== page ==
"I was lucky to always have the right people around me at the right time," says Priscilla Boatemaa Appiah full of gratitude. "People who supported me at important stages of my life, motivated me or showed me opportunities to be able to realise my dreams." One of these dreams is to break the stigma and systemic exclusion of children with learning disabilities in Ghana. To this end, the student of the Willy Brandt School of Public Policy at the University of Erfurt has founded the EdTech for Special Learning Needs project, for which she has already received the Commitment Award from the Brandt School and the Engagement Award Foundation as well as the Social Impact Award Germany. For our campus life blog "Ich mag meine Uni" (I like my university), we spoke with the young entrepreneur about her studies and the project.
The motivation and the need to want to participate in socially relevant problem solving and decision-making already came to Priscilla Appiah during her first studies in Ghana. There, she first studied social work and economics before dedicating herself to policy analysis in a postgraduate course. One topic that always accompanied her was social justice and the question of how education can contribute to making society more just. This question became all the more urgent for her as she gained practical experience in various non-profit organisations in the field of education and thus became even more aware of educational inequality in Africa. "I realised how close I am to the fate of the weak, marginalised and voiceless and how much this is shaped, among other things, by the unequal provision of education in Africa. This awareness became my drive to find answers to my questions as well as solutions to the existing problems," Priscilla recalls. "Systemic exclusion is a reality for different parts of the population and this needs to be corrected! I believe that good education can open up an opportunity for many to live a more sustainable life and break the cycle of poverty."
... prepare her for a role as a social entrepreneur."
With this belief in mind, she had already been tinkering with a solution to the exclusion of children with learning disabilities in school since 2018 as part of her work for an education technology start-up. The result was the EdTech project, which she has been pursuing vehemently ever since – and for the realisation of which she also wanted to acquire the necessary theoretical and practical knowledge regarding policy processes. Together with her mentor at the Kwame Nkrumah University of Science and Technology, Professor Daniel Inkoom, she therefore looked for a degree programme that could provide her with these skills in the field of public policy and prepare her for a role as a social entrepreneur. Among the institutions in Germany offering a Master of Public Policy, the Brandt School at the University of Erfurt stood out for her with its various specialisation options – she applied and was accepted with a full scholarship from the DAAD as part of the Helmut Schmidt Programme – and was not disappointed. "I have learned so much in the last year: courses in social entrepreneurship, strategic Management, humanitarian aid design, public administration and finance. Plus the valuable exchange with my fellow students." Learning and sharing experiences and knowledge with other young social entrepreneurs helps her to further develop and realise EdTech and to mature as a social entrepreneur. And with the prize money from the Commitment Award and the Social Impact Award as start-up capital, she was finally able to move into the practical implementation of her project: Her team in Ghana is currently organising focus group discussions in local communities to break down misconceptions about learning disabilities and prejudices against children with learning disabilities, as well as to educate parents and supervisors about their role in the holistic development of children with special learning needs.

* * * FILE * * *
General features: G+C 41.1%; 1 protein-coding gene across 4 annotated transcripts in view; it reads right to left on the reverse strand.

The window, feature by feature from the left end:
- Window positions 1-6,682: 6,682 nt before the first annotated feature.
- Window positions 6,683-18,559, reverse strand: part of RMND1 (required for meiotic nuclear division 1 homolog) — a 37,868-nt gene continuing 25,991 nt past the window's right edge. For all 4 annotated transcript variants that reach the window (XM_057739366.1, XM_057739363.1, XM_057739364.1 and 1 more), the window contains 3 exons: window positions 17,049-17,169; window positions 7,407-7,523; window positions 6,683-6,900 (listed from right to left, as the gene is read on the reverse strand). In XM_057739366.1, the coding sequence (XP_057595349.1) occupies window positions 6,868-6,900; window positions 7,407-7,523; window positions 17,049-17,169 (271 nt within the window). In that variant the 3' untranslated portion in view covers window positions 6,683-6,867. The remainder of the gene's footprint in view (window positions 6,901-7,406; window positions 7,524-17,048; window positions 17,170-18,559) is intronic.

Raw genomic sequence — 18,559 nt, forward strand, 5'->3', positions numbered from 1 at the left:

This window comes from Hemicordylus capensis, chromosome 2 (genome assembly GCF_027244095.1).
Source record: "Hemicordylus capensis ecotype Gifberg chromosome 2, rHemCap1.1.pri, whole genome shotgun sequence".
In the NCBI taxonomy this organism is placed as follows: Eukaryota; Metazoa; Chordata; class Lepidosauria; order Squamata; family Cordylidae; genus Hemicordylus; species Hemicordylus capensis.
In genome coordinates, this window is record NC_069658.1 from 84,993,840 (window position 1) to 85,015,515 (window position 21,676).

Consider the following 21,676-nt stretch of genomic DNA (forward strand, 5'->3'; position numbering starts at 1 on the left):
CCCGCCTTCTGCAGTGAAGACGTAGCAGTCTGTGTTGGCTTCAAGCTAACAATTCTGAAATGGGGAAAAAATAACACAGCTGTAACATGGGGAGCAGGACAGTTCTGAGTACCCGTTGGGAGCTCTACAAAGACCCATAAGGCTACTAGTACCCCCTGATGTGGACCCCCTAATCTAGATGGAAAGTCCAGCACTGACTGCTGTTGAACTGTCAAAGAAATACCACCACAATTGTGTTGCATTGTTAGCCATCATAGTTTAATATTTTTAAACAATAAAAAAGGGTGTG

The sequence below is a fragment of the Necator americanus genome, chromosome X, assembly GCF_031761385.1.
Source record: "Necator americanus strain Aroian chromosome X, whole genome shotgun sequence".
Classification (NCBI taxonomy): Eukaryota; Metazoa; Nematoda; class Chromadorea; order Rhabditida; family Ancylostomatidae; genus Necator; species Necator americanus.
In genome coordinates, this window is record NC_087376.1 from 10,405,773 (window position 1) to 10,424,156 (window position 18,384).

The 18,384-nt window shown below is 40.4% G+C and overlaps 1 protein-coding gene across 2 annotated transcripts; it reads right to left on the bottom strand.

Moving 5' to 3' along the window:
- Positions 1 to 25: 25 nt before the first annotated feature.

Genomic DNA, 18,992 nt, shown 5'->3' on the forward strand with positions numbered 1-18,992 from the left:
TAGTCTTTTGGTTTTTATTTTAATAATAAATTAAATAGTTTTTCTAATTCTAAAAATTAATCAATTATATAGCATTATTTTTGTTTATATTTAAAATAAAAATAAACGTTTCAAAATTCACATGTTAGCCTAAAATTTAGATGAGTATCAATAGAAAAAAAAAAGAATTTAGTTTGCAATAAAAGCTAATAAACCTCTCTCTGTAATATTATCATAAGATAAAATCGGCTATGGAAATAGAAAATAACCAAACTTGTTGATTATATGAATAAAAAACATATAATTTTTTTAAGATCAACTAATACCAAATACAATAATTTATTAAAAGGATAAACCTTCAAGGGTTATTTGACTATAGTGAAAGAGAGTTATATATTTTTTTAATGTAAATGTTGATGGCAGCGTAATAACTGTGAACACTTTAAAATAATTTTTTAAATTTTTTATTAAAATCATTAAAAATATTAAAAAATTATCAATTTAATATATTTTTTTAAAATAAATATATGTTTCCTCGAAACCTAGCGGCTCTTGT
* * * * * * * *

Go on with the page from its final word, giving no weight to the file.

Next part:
... some goals can only be achieved together."
The first phase of the project is well underway. At the same time, however, new resources have to be acquired so that the project can start the second phase at the beginning of 2023. This is when selected special schools in Ghana are to be equipped with the EdTech toolkit and tested in practice. "We are dependent on every donation, because one of the biggest challenges of the project is its financing: from the technical equipment – we need 200 children's tablets and 12 laptops – to the logistical requirements and an office, which we urgently need as a contact point and workspace for the team." Even though Priscilla Boatemaa Appiah emphasises that she likes to "carve her own tools" to effect change, she knows that some goals can only be achieved together. Establishing a workable solution for the education of children with learning difficulties and thus contributing to educational equity and an overall more socially just society is one such thing.
Priscilla Boatemaa Appiah (private)
Edward Everett Hale (Public domain, via Wikimedia Commons, https://de.wikipedia.org/wiki/Edward_Everett_Hale#/media/Datei:Edward_Everett_Hale_cph.3b03121.jpg)